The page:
The World’s Worst Food Blogger – You Don’t Know What You Don’t Know

I once had a wise teacher who liked to say, “You don’t know what you don’t know.”

He of course said it to try and convince know-it-all teenagers that he had something worthwhile to teach them. His point, I now realise, did not just apply to Year 9 English – it is entirely appropriate for all facets of life. The fact is, if you have no experience of something, you just don’t know what you are missing.


In The Kitchen

When I relate that quote to the kitchen, one item in particular springs to mind – the cleaver. If you have never used a cleaver in the kitchen, you probably have no idea what you are missing out on. Once you own one, however, your eyes are opened to a whole new world of food preparation.

My eyes were initially pried open by a heavily discounted, cheaply-made piece of landfill-waiting-to-happen that I lucked upon in my student days. In reality, the blasted thing was an unholy hybrid of a cleaver and a Chinese Chef’s Knife. It was the worst kind of hybrid (not great at either task), but even with its dull edge and absurdly light blade, that cleaver revolutionised the way that I prepared joints of meat and hard vegetables (I’m looking at you, pumpkin).

I battled along with my junk cleaver for years. Some may say I had a smug sense of self-satisfaction, because I “knew” something that many others hadn’t yet figured out – cleavers are brilliant!


…You Don’t Know What You Don’t Know

Then along came the WÜSTHOF 4680/16 cleaver, for inclusion on my Ultimate Christmas Gift Guide for Australian Dads. All of a sudden I could hear those simple, yet profound, words ringing in my ears once again – “you don’t know what you don’t know.”

The instant I held the 16cm WÜSTHOF cleaver, I could feel the new awakening begin. It felt good in my hand. Really, really good. I could feel the weight of the solid mass of steel, but there was also a beautiful balance to that weight. My dodgy old cleaver may have had a similar aesthetic to the WÜSTHOF at first glance (they say imitation is the most sincere form of flattery!), but it was immediately clear that the two blades are worlds apart.

The German-made beauty is an engineered delight – a purpose-made, bone-splitting workhorse. The packaging provides even greater insight into the extensive process that goes into forging such an impressive piece of steel. The manufacturing process involves: “33 precision operations including shaping by high intensity laser beam, tempering, grinding, assembling and sharpening”.


The Proof Is In The Bone Splitting

Sadly, I didn’t have any veal shanks, racks of ribs or whole fowl handy when my WÜSTHOF cleaver arrived via courier. The best I could manage was a couple of oversized carrots that I found lurking at the bottom of the refrigerator.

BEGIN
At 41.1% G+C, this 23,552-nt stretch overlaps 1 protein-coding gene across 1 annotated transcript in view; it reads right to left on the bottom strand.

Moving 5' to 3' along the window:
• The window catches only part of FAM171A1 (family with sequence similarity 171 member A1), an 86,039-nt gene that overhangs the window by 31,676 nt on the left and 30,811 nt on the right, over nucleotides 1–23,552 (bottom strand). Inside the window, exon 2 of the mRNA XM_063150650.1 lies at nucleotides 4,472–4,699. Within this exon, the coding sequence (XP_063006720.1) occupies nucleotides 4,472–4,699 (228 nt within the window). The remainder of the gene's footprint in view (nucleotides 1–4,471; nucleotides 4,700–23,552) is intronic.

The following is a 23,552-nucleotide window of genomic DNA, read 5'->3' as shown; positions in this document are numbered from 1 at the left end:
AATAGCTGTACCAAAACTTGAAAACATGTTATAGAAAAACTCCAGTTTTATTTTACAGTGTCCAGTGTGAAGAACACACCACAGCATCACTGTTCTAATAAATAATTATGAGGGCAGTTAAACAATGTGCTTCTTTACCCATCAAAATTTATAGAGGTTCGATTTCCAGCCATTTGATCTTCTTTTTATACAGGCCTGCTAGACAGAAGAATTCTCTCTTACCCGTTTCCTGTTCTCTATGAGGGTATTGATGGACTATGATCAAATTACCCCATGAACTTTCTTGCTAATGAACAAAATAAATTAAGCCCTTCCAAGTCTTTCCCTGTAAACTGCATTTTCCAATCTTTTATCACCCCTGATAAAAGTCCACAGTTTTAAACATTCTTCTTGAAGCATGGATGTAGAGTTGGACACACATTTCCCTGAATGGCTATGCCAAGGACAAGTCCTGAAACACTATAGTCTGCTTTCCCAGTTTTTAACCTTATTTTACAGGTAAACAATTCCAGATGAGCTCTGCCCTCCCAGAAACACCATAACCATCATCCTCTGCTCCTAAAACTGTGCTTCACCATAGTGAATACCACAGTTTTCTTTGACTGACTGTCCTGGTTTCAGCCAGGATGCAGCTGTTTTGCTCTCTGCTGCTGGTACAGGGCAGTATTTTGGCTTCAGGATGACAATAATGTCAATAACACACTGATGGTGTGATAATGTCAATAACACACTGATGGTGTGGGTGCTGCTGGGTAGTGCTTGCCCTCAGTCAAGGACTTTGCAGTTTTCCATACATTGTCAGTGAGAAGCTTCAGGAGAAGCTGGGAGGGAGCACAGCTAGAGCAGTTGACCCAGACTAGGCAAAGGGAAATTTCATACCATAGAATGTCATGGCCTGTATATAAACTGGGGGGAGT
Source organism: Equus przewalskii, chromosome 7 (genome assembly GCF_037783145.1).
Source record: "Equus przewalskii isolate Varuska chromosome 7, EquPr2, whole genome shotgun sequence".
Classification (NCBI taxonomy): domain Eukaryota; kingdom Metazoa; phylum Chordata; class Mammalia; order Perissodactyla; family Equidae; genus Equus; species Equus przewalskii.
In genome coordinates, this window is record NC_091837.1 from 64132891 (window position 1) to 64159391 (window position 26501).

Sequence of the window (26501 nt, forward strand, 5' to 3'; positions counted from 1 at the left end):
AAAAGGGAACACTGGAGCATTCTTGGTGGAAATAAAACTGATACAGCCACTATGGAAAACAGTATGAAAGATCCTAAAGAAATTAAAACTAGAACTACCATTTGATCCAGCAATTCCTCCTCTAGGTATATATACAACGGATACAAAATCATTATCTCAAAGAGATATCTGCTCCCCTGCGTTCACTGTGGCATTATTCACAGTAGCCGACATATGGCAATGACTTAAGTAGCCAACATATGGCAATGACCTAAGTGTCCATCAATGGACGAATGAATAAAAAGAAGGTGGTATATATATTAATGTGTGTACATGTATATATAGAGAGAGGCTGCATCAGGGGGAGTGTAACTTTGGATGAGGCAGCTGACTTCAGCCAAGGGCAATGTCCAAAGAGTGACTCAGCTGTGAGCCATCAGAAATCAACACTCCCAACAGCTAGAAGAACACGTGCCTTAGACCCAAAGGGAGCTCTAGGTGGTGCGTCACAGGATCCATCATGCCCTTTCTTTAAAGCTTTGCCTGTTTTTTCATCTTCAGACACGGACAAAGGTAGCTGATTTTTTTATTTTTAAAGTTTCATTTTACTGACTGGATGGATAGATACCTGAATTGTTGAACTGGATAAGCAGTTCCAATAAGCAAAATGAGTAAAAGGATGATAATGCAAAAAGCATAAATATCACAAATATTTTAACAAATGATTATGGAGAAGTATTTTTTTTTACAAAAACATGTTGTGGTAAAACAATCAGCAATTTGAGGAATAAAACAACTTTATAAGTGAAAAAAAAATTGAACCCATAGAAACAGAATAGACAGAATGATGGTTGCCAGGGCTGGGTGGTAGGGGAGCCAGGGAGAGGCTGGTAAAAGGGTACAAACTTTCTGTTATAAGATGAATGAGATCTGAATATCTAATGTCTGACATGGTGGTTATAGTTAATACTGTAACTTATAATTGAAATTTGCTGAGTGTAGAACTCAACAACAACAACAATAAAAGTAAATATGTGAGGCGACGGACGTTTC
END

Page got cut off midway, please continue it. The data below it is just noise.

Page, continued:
The hefty blade easily and cleanly split the carrots, even with my tentative first swings. While not as satisfying as splitting bone, it was enough to whet my appetite for some home butchering in the near future.

I’ll be sure to report back with my findings, perhaps in the form of a World’s Worst Food Blogger Osso Bucco post.


Why A WÜSTHOF Cleaver?

When I decided that my Ultimate Gift Guide for Australian Dads should have a cleaver on it, I went straight to WÜSTHOF. The reason I did so was because I purchased a set of WÜSTHOF knives a few years ago (similar to this one), and I’ve never looked back.

Purchasing those WÜSTHOF knives was another you don’t know what you don’t know moment. They opened my eyes to how pleasurable food preparation could be, with the right equipment. There’s something indescribably satisfying about precisely and easily slicing food with the right, super-sharp tools. If you don’t have any quality knives yet, I would highly recommend starting with a WÜSTHOF set, or even just a utility knife.


The More You Know

I’ll leave you with a few facts that I have learnt about cleavers since I began researching the latest addition to my collection of blades:

  • The German word for “cleaver” is “Hackmesser”. If that’s not a good enough reason to own one, I don’t know what is.
  • The blade of a good European cleaver is sharpened to a much blunter edge than traditional kitchen knives. A blunter edge is desirable because the effectiveness of a cleaver is all in the force.
  • The key to a good cleaver is weight. This WÜSTHOF 16cm cleaver weighs in at an impressive 460 grams, but the company produces a range of sizes up to a whopping 24cm, 1.1kg beast for serious bone-splitting. For amateur home use, the 16cm cleaver is a great place to start.
  • If you are anything like me, acquiring a WÜSTHOF cleaver will result in trawling the internet for recipes that require splitting bone – any excuse to wield such a brilliant blade!


Disclosure – WÜSTHOF provided Blog of Dad with the WÜSTHOF 4680/16, 16cm cleaver free of charge, for the purpose of review and inclusion on the Ultimate Gift Guide for Australian Dads 2017 . The views expressed in this post are entirely my own views, based on my experiences with the WÜSTHOF cleaver . For further information, please visit my disclosure statement.

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5 thoughts on “The World’s Worst Food Blogger – You Don’t Know What You Don’t Know

  • December 1, 2017 at 11:21 pm

    My partner is really into ‘nice’ knives and we are slowly gathering a good selection of them. He would find this cleaver really useful as we both love cooking and homecook most things. I will have to take a look for his Christmas gift this year! 🙂


  • December 5, 2017 at 6:43 am

    Never held or used a cleaver but after reading this I feel its something I need to do!

    • December 10, 2017 at 9:48 pm

      Dull blades are awful! Invest in quality knives, there’s nothing better!

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